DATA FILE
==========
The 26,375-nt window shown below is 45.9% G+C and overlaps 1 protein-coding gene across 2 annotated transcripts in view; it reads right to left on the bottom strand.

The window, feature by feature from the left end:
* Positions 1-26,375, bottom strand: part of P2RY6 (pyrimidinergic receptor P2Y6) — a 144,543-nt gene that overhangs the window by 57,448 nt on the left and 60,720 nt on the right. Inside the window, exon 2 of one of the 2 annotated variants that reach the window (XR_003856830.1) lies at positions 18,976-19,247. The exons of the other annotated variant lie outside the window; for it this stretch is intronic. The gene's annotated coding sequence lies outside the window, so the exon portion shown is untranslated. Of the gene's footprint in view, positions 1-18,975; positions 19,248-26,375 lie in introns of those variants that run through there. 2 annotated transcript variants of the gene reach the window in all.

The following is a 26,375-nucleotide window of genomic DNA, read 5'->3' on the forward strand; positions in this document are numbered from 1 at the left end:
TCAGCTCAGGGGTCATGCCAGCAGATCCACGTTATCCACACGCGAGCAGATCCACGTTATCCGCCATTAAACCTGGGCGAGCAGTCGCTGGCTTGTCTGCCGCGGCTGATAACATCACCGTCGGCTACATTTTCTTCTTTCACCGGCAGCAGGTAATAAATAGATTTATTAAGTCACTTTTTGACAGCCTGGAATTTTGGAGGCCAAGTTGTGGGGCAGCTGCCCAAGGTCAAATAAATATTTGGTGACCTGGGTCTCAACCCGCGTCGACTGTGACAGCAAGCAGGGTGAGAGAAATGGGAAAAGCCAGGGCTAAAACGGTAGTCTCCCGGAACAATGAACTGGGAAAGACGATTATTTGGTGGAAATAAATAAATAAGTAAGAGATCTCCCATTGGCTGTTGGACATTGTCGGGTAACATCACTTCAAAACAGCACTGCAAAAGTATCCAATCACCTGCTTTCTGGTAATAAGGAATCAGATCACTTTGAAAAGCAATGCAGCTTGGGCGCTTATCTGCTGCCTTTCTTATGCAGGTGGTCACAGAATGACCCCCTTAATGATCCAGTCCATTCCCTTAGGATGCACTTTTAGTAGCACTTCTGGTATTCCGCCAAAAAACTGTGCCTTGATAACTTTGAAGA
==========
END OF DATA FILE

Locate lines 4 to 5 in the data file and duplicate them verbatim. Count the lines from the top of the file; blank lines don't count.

The following is a 26,375-nucleotide window of genomic DNA, read 5'->3' on the forward strand; positions in this document are numbered from 1 at the left end:
TCAGCTCAGGGGTCATGCCAGCAGATCCACGTTATCCACACGCGAGCAGATCCACGTTATCCGCCATTAAACCTGGGCGAGCAGTCGCTGGCTTGTCTGCCGCGGCTGATAACATCACCGTCGGCTACATTTTCTTCTTTCACCGGCAGCAGGTAATAAATAGATTTATTAAGTCACTTTTTGACAGCCTGGAATTTTGGAGGCCAAGTTGTGGGGCAGCTGCCCAAGGTCAAATAAATATTTGGTGACCTGGGTCTCAACCCGCGTCGACTGTGACAGCAAGCAGGGTGAGAGAAATGGGAAAAGCCAGGGCTAAAACGGTAGTCTCCCGGAACAATGAACTGGGAAAGACGATTATTTGGTGGAAATAAATAAATAAGTAAGAGATCTCCCATTGGCTGTTGGACATTGTCGGGTAACATCACTTCAAAACAGCACTGCAAAAGTATCCAATCACCTGCTTTCTGGTAATAAGGAATCAGATCACTTTGAAAAGCAATGCAGCTTGGGCGCTTATCTGCTGCCTTTCTTATGCAGGTGGTCACAGAATGACCCCCTTAATGATCCAGTCCATTCCCTTAGGATGCACTTTTAGTAGCACTTCTGGTATTCCGCCAAAAAACTGTGCCTTGATAACTTTGAAGA